And all this is so familiar now, 15 years on, to the point where I wonder if it is possible for us to consider whether this state of being is where Jesus actually wants us to live.

Consider, after all, the parables Jesus tells today. 

The kingdom of heaven, he says, is like a shepherd who realizes a sheep has gone missing.  Or a woman who realizes she’s lost one of her few coins.  And so both abandon everything they have to search out the lost thing. 

Like all parables, I should note, there’s an element of weirdness to this story.  Any sane shepherd is not going to leave 99 sheep to fend for themselves in the wild while he traipses off to search for one sheep that was dumb enough to wander off.  A sane shepherd will feel momentarily bad, figure that sheep is coming out of his pay, and move on. 

But God, Jesus reminds us, doesn’t work like we are used to.  God operates differently, and so God desires for us to operate differently as well.

Both of the characters in these parables experience loss, to some degree.  Both experience trauma.  Granted, it’s the loss of wealth, or a blow to their welfare–not necessarily a literal death.  But loss, nonetheless.

And yet, their response to it, as Jesus outlines a Kingdom-type response, is not to close down.  It’s not to become self-protective.  The widow doesn’t build a better box to hoard her remaining gold.  She doesn’t install a security system for fear someone will come and rob her of what remains.  The shepherd doesn’t invest in a snarling guard dog, or build a better, higher wall to surround and guard his 99 sheep that are left.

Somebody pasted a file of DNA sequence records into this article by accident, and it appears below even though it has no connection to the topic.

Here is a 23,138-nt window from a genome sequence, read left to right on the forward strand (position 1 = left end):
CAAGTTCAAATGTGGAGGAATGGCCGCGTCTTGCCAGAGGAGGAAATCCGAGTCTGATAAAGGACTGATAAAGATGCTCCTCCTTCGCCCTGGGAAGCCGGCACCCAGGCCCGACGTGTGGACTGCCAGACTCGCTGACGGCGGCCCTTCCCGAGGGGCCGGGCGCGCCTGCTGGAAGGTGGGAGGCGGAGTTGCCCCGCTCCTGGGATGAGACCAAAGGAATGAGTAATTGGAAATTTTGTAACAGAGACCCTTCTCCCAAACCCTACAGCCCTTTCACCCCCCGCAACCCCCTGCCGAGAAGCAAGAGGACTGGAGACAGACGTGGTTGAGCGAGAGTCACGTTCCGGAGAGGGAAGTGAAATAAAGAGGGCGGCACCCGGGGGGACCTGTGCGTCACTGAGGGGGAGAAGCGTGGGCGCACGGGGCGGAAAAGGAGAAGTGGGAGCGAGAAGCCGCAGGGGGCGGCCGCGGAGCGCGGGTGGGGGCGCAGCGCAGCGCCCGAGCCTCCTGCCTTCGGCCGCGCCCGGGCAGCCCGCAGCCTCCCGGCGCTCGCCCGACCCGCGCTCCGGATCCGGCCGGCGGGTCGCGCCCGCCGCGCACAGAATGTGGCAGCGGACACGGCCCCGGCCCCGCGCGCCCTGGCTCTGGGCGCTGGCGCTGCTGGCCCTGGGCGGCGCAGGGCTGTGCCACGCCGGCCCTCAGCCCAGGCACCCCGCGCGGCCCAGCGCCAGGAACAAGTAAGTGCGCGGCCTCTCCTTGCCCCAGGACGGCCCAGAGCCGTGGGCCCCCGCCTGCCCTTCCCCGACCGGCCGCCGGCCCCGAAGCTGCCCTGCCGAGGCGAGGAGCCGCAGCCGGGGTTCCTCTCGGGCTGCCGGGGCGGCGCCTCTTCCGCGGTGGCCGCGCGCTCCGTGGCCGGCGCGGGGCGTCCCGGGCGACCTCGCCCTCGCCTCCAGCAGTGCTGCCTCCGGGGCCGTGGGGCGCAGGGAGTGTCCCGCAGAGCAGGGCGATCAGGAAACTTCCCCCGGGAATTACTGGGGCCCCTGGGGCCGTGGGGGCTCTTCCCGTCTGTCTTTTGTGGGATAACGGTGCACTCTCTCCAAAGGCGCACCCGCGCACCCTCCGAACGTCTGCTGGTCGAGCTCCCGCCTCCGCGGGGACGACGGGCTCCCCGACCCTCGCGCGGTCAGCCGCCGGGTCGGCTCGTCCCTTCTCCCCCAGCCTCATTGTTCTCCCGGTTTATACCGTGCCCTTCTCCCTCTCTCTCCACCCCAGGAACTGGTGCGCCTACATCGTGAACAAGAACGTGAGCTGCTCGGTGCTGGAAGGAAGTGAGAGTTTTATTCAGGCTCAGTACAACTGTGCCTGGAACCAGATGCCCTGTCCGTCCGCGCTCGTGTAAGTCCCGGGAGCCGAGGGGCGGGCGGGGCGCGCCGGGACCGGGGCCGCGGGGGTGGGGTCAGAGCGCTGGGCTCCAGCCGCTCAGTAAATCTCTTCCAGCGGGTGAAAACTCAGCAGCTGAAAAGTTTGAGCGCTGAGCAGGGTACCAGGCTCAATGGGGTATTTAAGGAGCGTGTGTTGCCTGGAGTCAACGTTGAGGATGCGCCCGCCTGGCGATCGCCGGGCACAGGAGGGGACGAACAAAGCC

Instead, they both risk further.  They become vulnerable, in response to loss. 

Frankly, that’s not the average response to loss, to tragedy.  Usually, what we do is hunker down, close off, and build a fort.  We attack anyone in range so we don’t run the risk of suffering further loss.  Risking vulnerability is the last thing we want to do.

Yet that is precisely how God can work to redeem loss.  That is how God can transform the pain we suffer, when we grieve these injuries.  When we allow God to be with us in our vulnerability, and our suffering, God connects our suffering to that of every other fragile human on this planet.  God reminds us that while we suffer, so does everyone else in some way.  Suffering is always unique, but also always universal.

And slowly, our suffering becomes not just our personal sorrow–but a gateway to empathy.  A bridge to deeper love for God’s creation, and an understanding of the love of God in a new way.

Slowly, we can see each other as fellow creatures in need of love and care like we are.  We come to see that we’re all in this together–children of the same God, who need the same things. 

That’s what happens when we head out in search of the one lost sheep, when we risk enough to find the single missing coin.  The hope of a healed world made whole lies where only that risk will carry us–a place where we rely not on our own defenses, or our own strength, but on the Love of God, and our faith. 

The only way we will get to that world we dream of, the world where all sheep are safe, all coins are saved, and no towers fall–is when we become brave enough to become that vulnerable– when we respond to violence with greater peace.  When we respond to attacks with greater love, and when we see suffering as a call remember our common humanity. 

That’s the world we want.  That’s the world God wants for us.  That’s the world we are called to build.


About megancastellan

Episcopal priest, writer, wearer of fancy shoes.